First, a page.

In February 28, 2023, among the EU members for which data are available, Germany granted the highest number of temporary protection statuses to Ukrainians fleeing the war in Ukraine (25 125) as a consequence of Russia’s invasion. Germany was followed by Poland (24 905) ahead of Czechia (9 775) and Romania (7 920).
Compared with January 2023, the number of decisions granting temporary protection to Ukrainians in February fell in 19 of the 26 EU members with available data. The largest decreases were observed in Poland (-3 540 compared with January 2023), followed by Germany (-3 080), Czechia (-2 630) and Romania (-1 035). Meanwhile, Ireland (+540) and Finland (+520) recorded the most significant increases.
As of February 2023, the total number of Ukrainian beneficiaries of temporary protection in the EU countries for which data are available were highest in Germany (1 000 530) and Poland (989 080). These cumulative figures include not only the protection statuses granted in February 2023 but also those granted before that month.
Data presented in this article refer to the grants of temporary protection based on the Council Implementing Decision 2022/382 of 4 March 2022, establishing the existence of a mass influx of displaced persons from Ukraine due to Russia’s military invasion, and having the effect of introducing temporary protection.
Compared with the population of each EU member, the highest ratios of Ukrainian citizens granted temporary protection per thousand people in February 2023 were recorded in Cyprus (1.1) and Czechia (0.9).
Children represented a significant proportion of Ukrainians seeking protection in Germany, Poland, Romania and Czechia
In February 2023, among the countries for which data are available, Germany granted the highest number of temporary protections to Ukrainian children (people under 18 years old), with a total of 7 725 (representing 31 % of Ukrainians granted protection in Germany in February 2023), followed by Poland (6 070, 24 %), Romania (2 590, 33 %) and Czechia (2 550, 26 %).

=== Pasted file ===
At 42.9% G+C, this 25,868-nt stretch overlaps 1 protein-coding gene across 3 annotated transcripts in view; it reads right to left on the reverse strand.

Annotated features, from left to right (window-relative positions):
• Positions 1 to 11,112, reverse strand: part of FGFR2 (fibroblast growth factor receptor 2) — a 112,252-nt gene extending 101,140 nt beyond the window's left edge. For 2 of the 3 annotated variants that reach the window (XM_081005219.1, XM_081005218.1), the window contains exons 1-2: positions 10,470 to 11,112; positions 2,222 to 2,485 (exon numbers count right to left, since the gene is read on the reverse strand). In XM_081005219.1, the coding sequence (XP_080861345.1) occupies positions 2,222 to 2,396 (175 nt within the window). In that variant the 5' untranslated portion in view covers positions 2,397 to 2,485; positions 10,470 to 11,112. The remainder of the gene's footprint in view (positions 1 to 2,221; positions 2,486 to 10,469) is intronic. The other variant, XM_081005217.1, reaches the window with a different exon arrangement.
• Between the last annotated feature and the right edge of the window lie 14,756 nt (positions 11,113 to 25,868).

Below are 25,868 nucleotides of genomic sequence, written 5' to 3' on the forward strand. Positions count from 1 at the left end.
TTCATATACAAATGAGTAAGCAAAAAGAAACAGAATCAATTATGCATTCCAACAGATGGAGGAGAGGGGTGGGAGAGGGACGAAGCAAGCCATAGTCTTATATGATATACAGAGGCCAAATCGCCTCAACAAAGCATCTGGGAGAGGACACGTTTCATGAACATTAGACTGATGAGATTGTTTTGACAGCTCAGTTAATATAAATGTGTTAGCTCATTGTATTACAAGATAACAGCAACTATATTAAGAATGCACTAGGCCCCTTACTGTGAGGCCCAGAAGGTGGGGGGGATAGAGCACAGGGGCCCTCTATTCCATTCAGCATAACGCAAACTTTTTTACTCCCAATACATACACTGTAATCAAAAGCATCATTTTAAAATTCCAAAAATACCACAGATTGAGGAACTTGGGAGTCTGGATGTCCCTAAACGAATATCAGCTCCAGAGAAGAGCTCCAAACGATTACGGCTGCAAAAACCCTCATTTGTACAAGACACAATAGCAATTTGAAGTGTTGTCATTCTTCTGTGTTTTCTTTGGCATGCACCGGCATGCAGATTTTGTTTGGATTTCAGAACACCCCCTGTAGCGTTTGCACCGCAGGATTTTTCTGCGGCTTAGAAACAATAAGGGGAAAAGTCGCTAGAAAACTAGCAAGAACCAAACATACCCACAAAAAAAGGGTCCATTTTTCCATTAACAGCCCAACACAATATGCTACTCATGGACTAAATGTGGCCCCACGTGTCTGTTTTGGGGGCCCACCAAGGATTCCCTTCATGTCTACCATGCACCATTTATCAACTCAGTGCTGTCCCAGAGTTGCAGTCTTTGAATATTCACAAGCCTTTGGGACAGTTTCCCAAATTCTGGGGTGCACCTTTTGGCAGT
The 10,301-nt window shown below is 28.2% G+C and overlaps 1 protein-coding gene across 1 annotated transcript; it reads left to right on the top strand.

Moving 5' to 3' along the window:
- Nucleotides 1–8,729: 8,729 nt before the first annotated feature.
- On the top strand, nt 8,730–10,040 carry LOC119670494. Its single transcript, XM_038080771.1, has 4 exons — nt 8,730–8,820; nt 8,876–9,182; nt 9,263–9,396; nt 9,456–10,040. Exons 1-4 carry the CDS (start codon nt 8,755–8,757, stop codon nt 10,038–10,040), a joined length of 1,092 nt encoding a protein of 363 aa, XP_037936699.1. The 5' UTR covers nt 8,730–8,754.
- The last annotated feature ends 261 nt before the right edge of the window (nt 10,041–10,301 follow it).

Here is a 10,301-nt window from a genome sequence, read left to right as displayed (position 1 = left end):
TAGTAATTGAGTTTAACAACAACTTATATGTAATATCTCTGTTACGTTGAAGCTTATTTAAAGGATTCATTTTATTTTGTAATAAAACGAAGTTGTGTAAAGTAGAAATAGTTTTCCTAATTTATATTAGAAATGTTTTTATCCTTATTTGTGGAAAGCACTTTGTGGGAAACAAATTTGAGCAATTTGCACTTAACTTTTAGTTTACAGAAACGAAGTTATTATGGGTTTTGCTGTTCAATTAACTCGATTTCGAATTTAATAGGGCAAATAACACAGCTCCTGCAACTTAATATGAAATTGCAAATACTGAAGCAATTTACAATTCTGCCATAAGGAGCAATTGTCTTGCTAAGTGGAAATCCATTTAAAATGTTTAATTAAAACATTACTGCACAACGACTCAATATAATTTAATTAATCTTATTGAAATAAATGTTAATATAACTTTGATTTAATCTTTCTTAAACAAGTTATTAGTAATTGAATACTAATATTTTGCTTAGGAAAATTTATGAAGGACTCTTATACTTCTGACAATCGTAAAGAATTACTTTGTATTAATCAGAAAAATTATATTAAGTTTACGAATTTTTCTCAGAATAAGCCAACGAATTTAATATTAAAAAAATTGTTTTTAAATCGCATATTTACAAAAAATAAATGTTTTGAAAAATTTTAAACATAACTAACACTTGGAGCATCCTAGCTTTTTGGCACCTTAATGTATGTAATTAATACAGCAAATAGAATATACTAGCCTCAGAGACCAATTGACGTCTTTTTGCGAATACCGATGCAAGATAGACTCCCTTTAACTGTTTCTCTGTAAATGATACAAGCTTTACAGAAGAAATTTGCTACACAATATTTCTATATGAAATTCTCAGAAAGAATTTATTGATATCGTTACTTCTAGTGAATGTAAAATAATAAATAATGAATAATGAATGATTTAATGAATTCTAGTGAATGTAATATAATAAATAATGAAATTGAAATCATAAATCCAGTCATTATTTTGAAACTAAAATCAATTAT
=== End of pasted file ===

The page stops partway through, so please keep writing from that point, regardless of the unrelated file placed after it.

For more information:
- Statistics Explained on temporary protection for persons fleeing Ukraine
- Thematic section on the impact of the war in Ukraine
- Thematic section on migration and asylum statistics
- Database on asylum statistics
- Statistics Explained article on monthly asylum statistics
- Statistics Explained article on annual asylum statistics
- European Commission – Temporary protection
- EU solidarity with Ukraine
- Some data are unavailable. This is because the monthly data collection is carried out on a voluntary basis, so the completeness of the data may vary:
- Germany: data on decisions granting temporary protection to Ukrainians are not available for March-July 2022.
- Netherlands: data on decisions granting temporary protection to Ukrainians are not available for February 2023.
- France: In most cases, minors can stay in France without a permit. Therefore, minors fleeing the war in Ukraine and seeking protection in France are generally not included in statistics on temporary protection.
- Ireland and Hungary: data on temporary protection for Ukrainian children (people under 18 years old) are not available for February 2023.
- Temporary protection is a procedure provided only in the event of a mass influx or imminent mass influx of displaced persons from third countries who are unable to return to their country of origin. These people are granted immediate and temporary protection, particularly if there is also a risk that the asylum system will be unable to process the influx without adverse effects for its efficient operation, in the interests of the persons concerned and other persons requesting protection.
- Data presented in this article refer to the grants of temporary protection and not to the registrations for temporary protection, which may precede the process of granting the status. Therefore, the data may not present all persons fleeing Ukraine since the beginning of the Russian invasion of Ukraine and who have registered but not yet formally received temporary protection.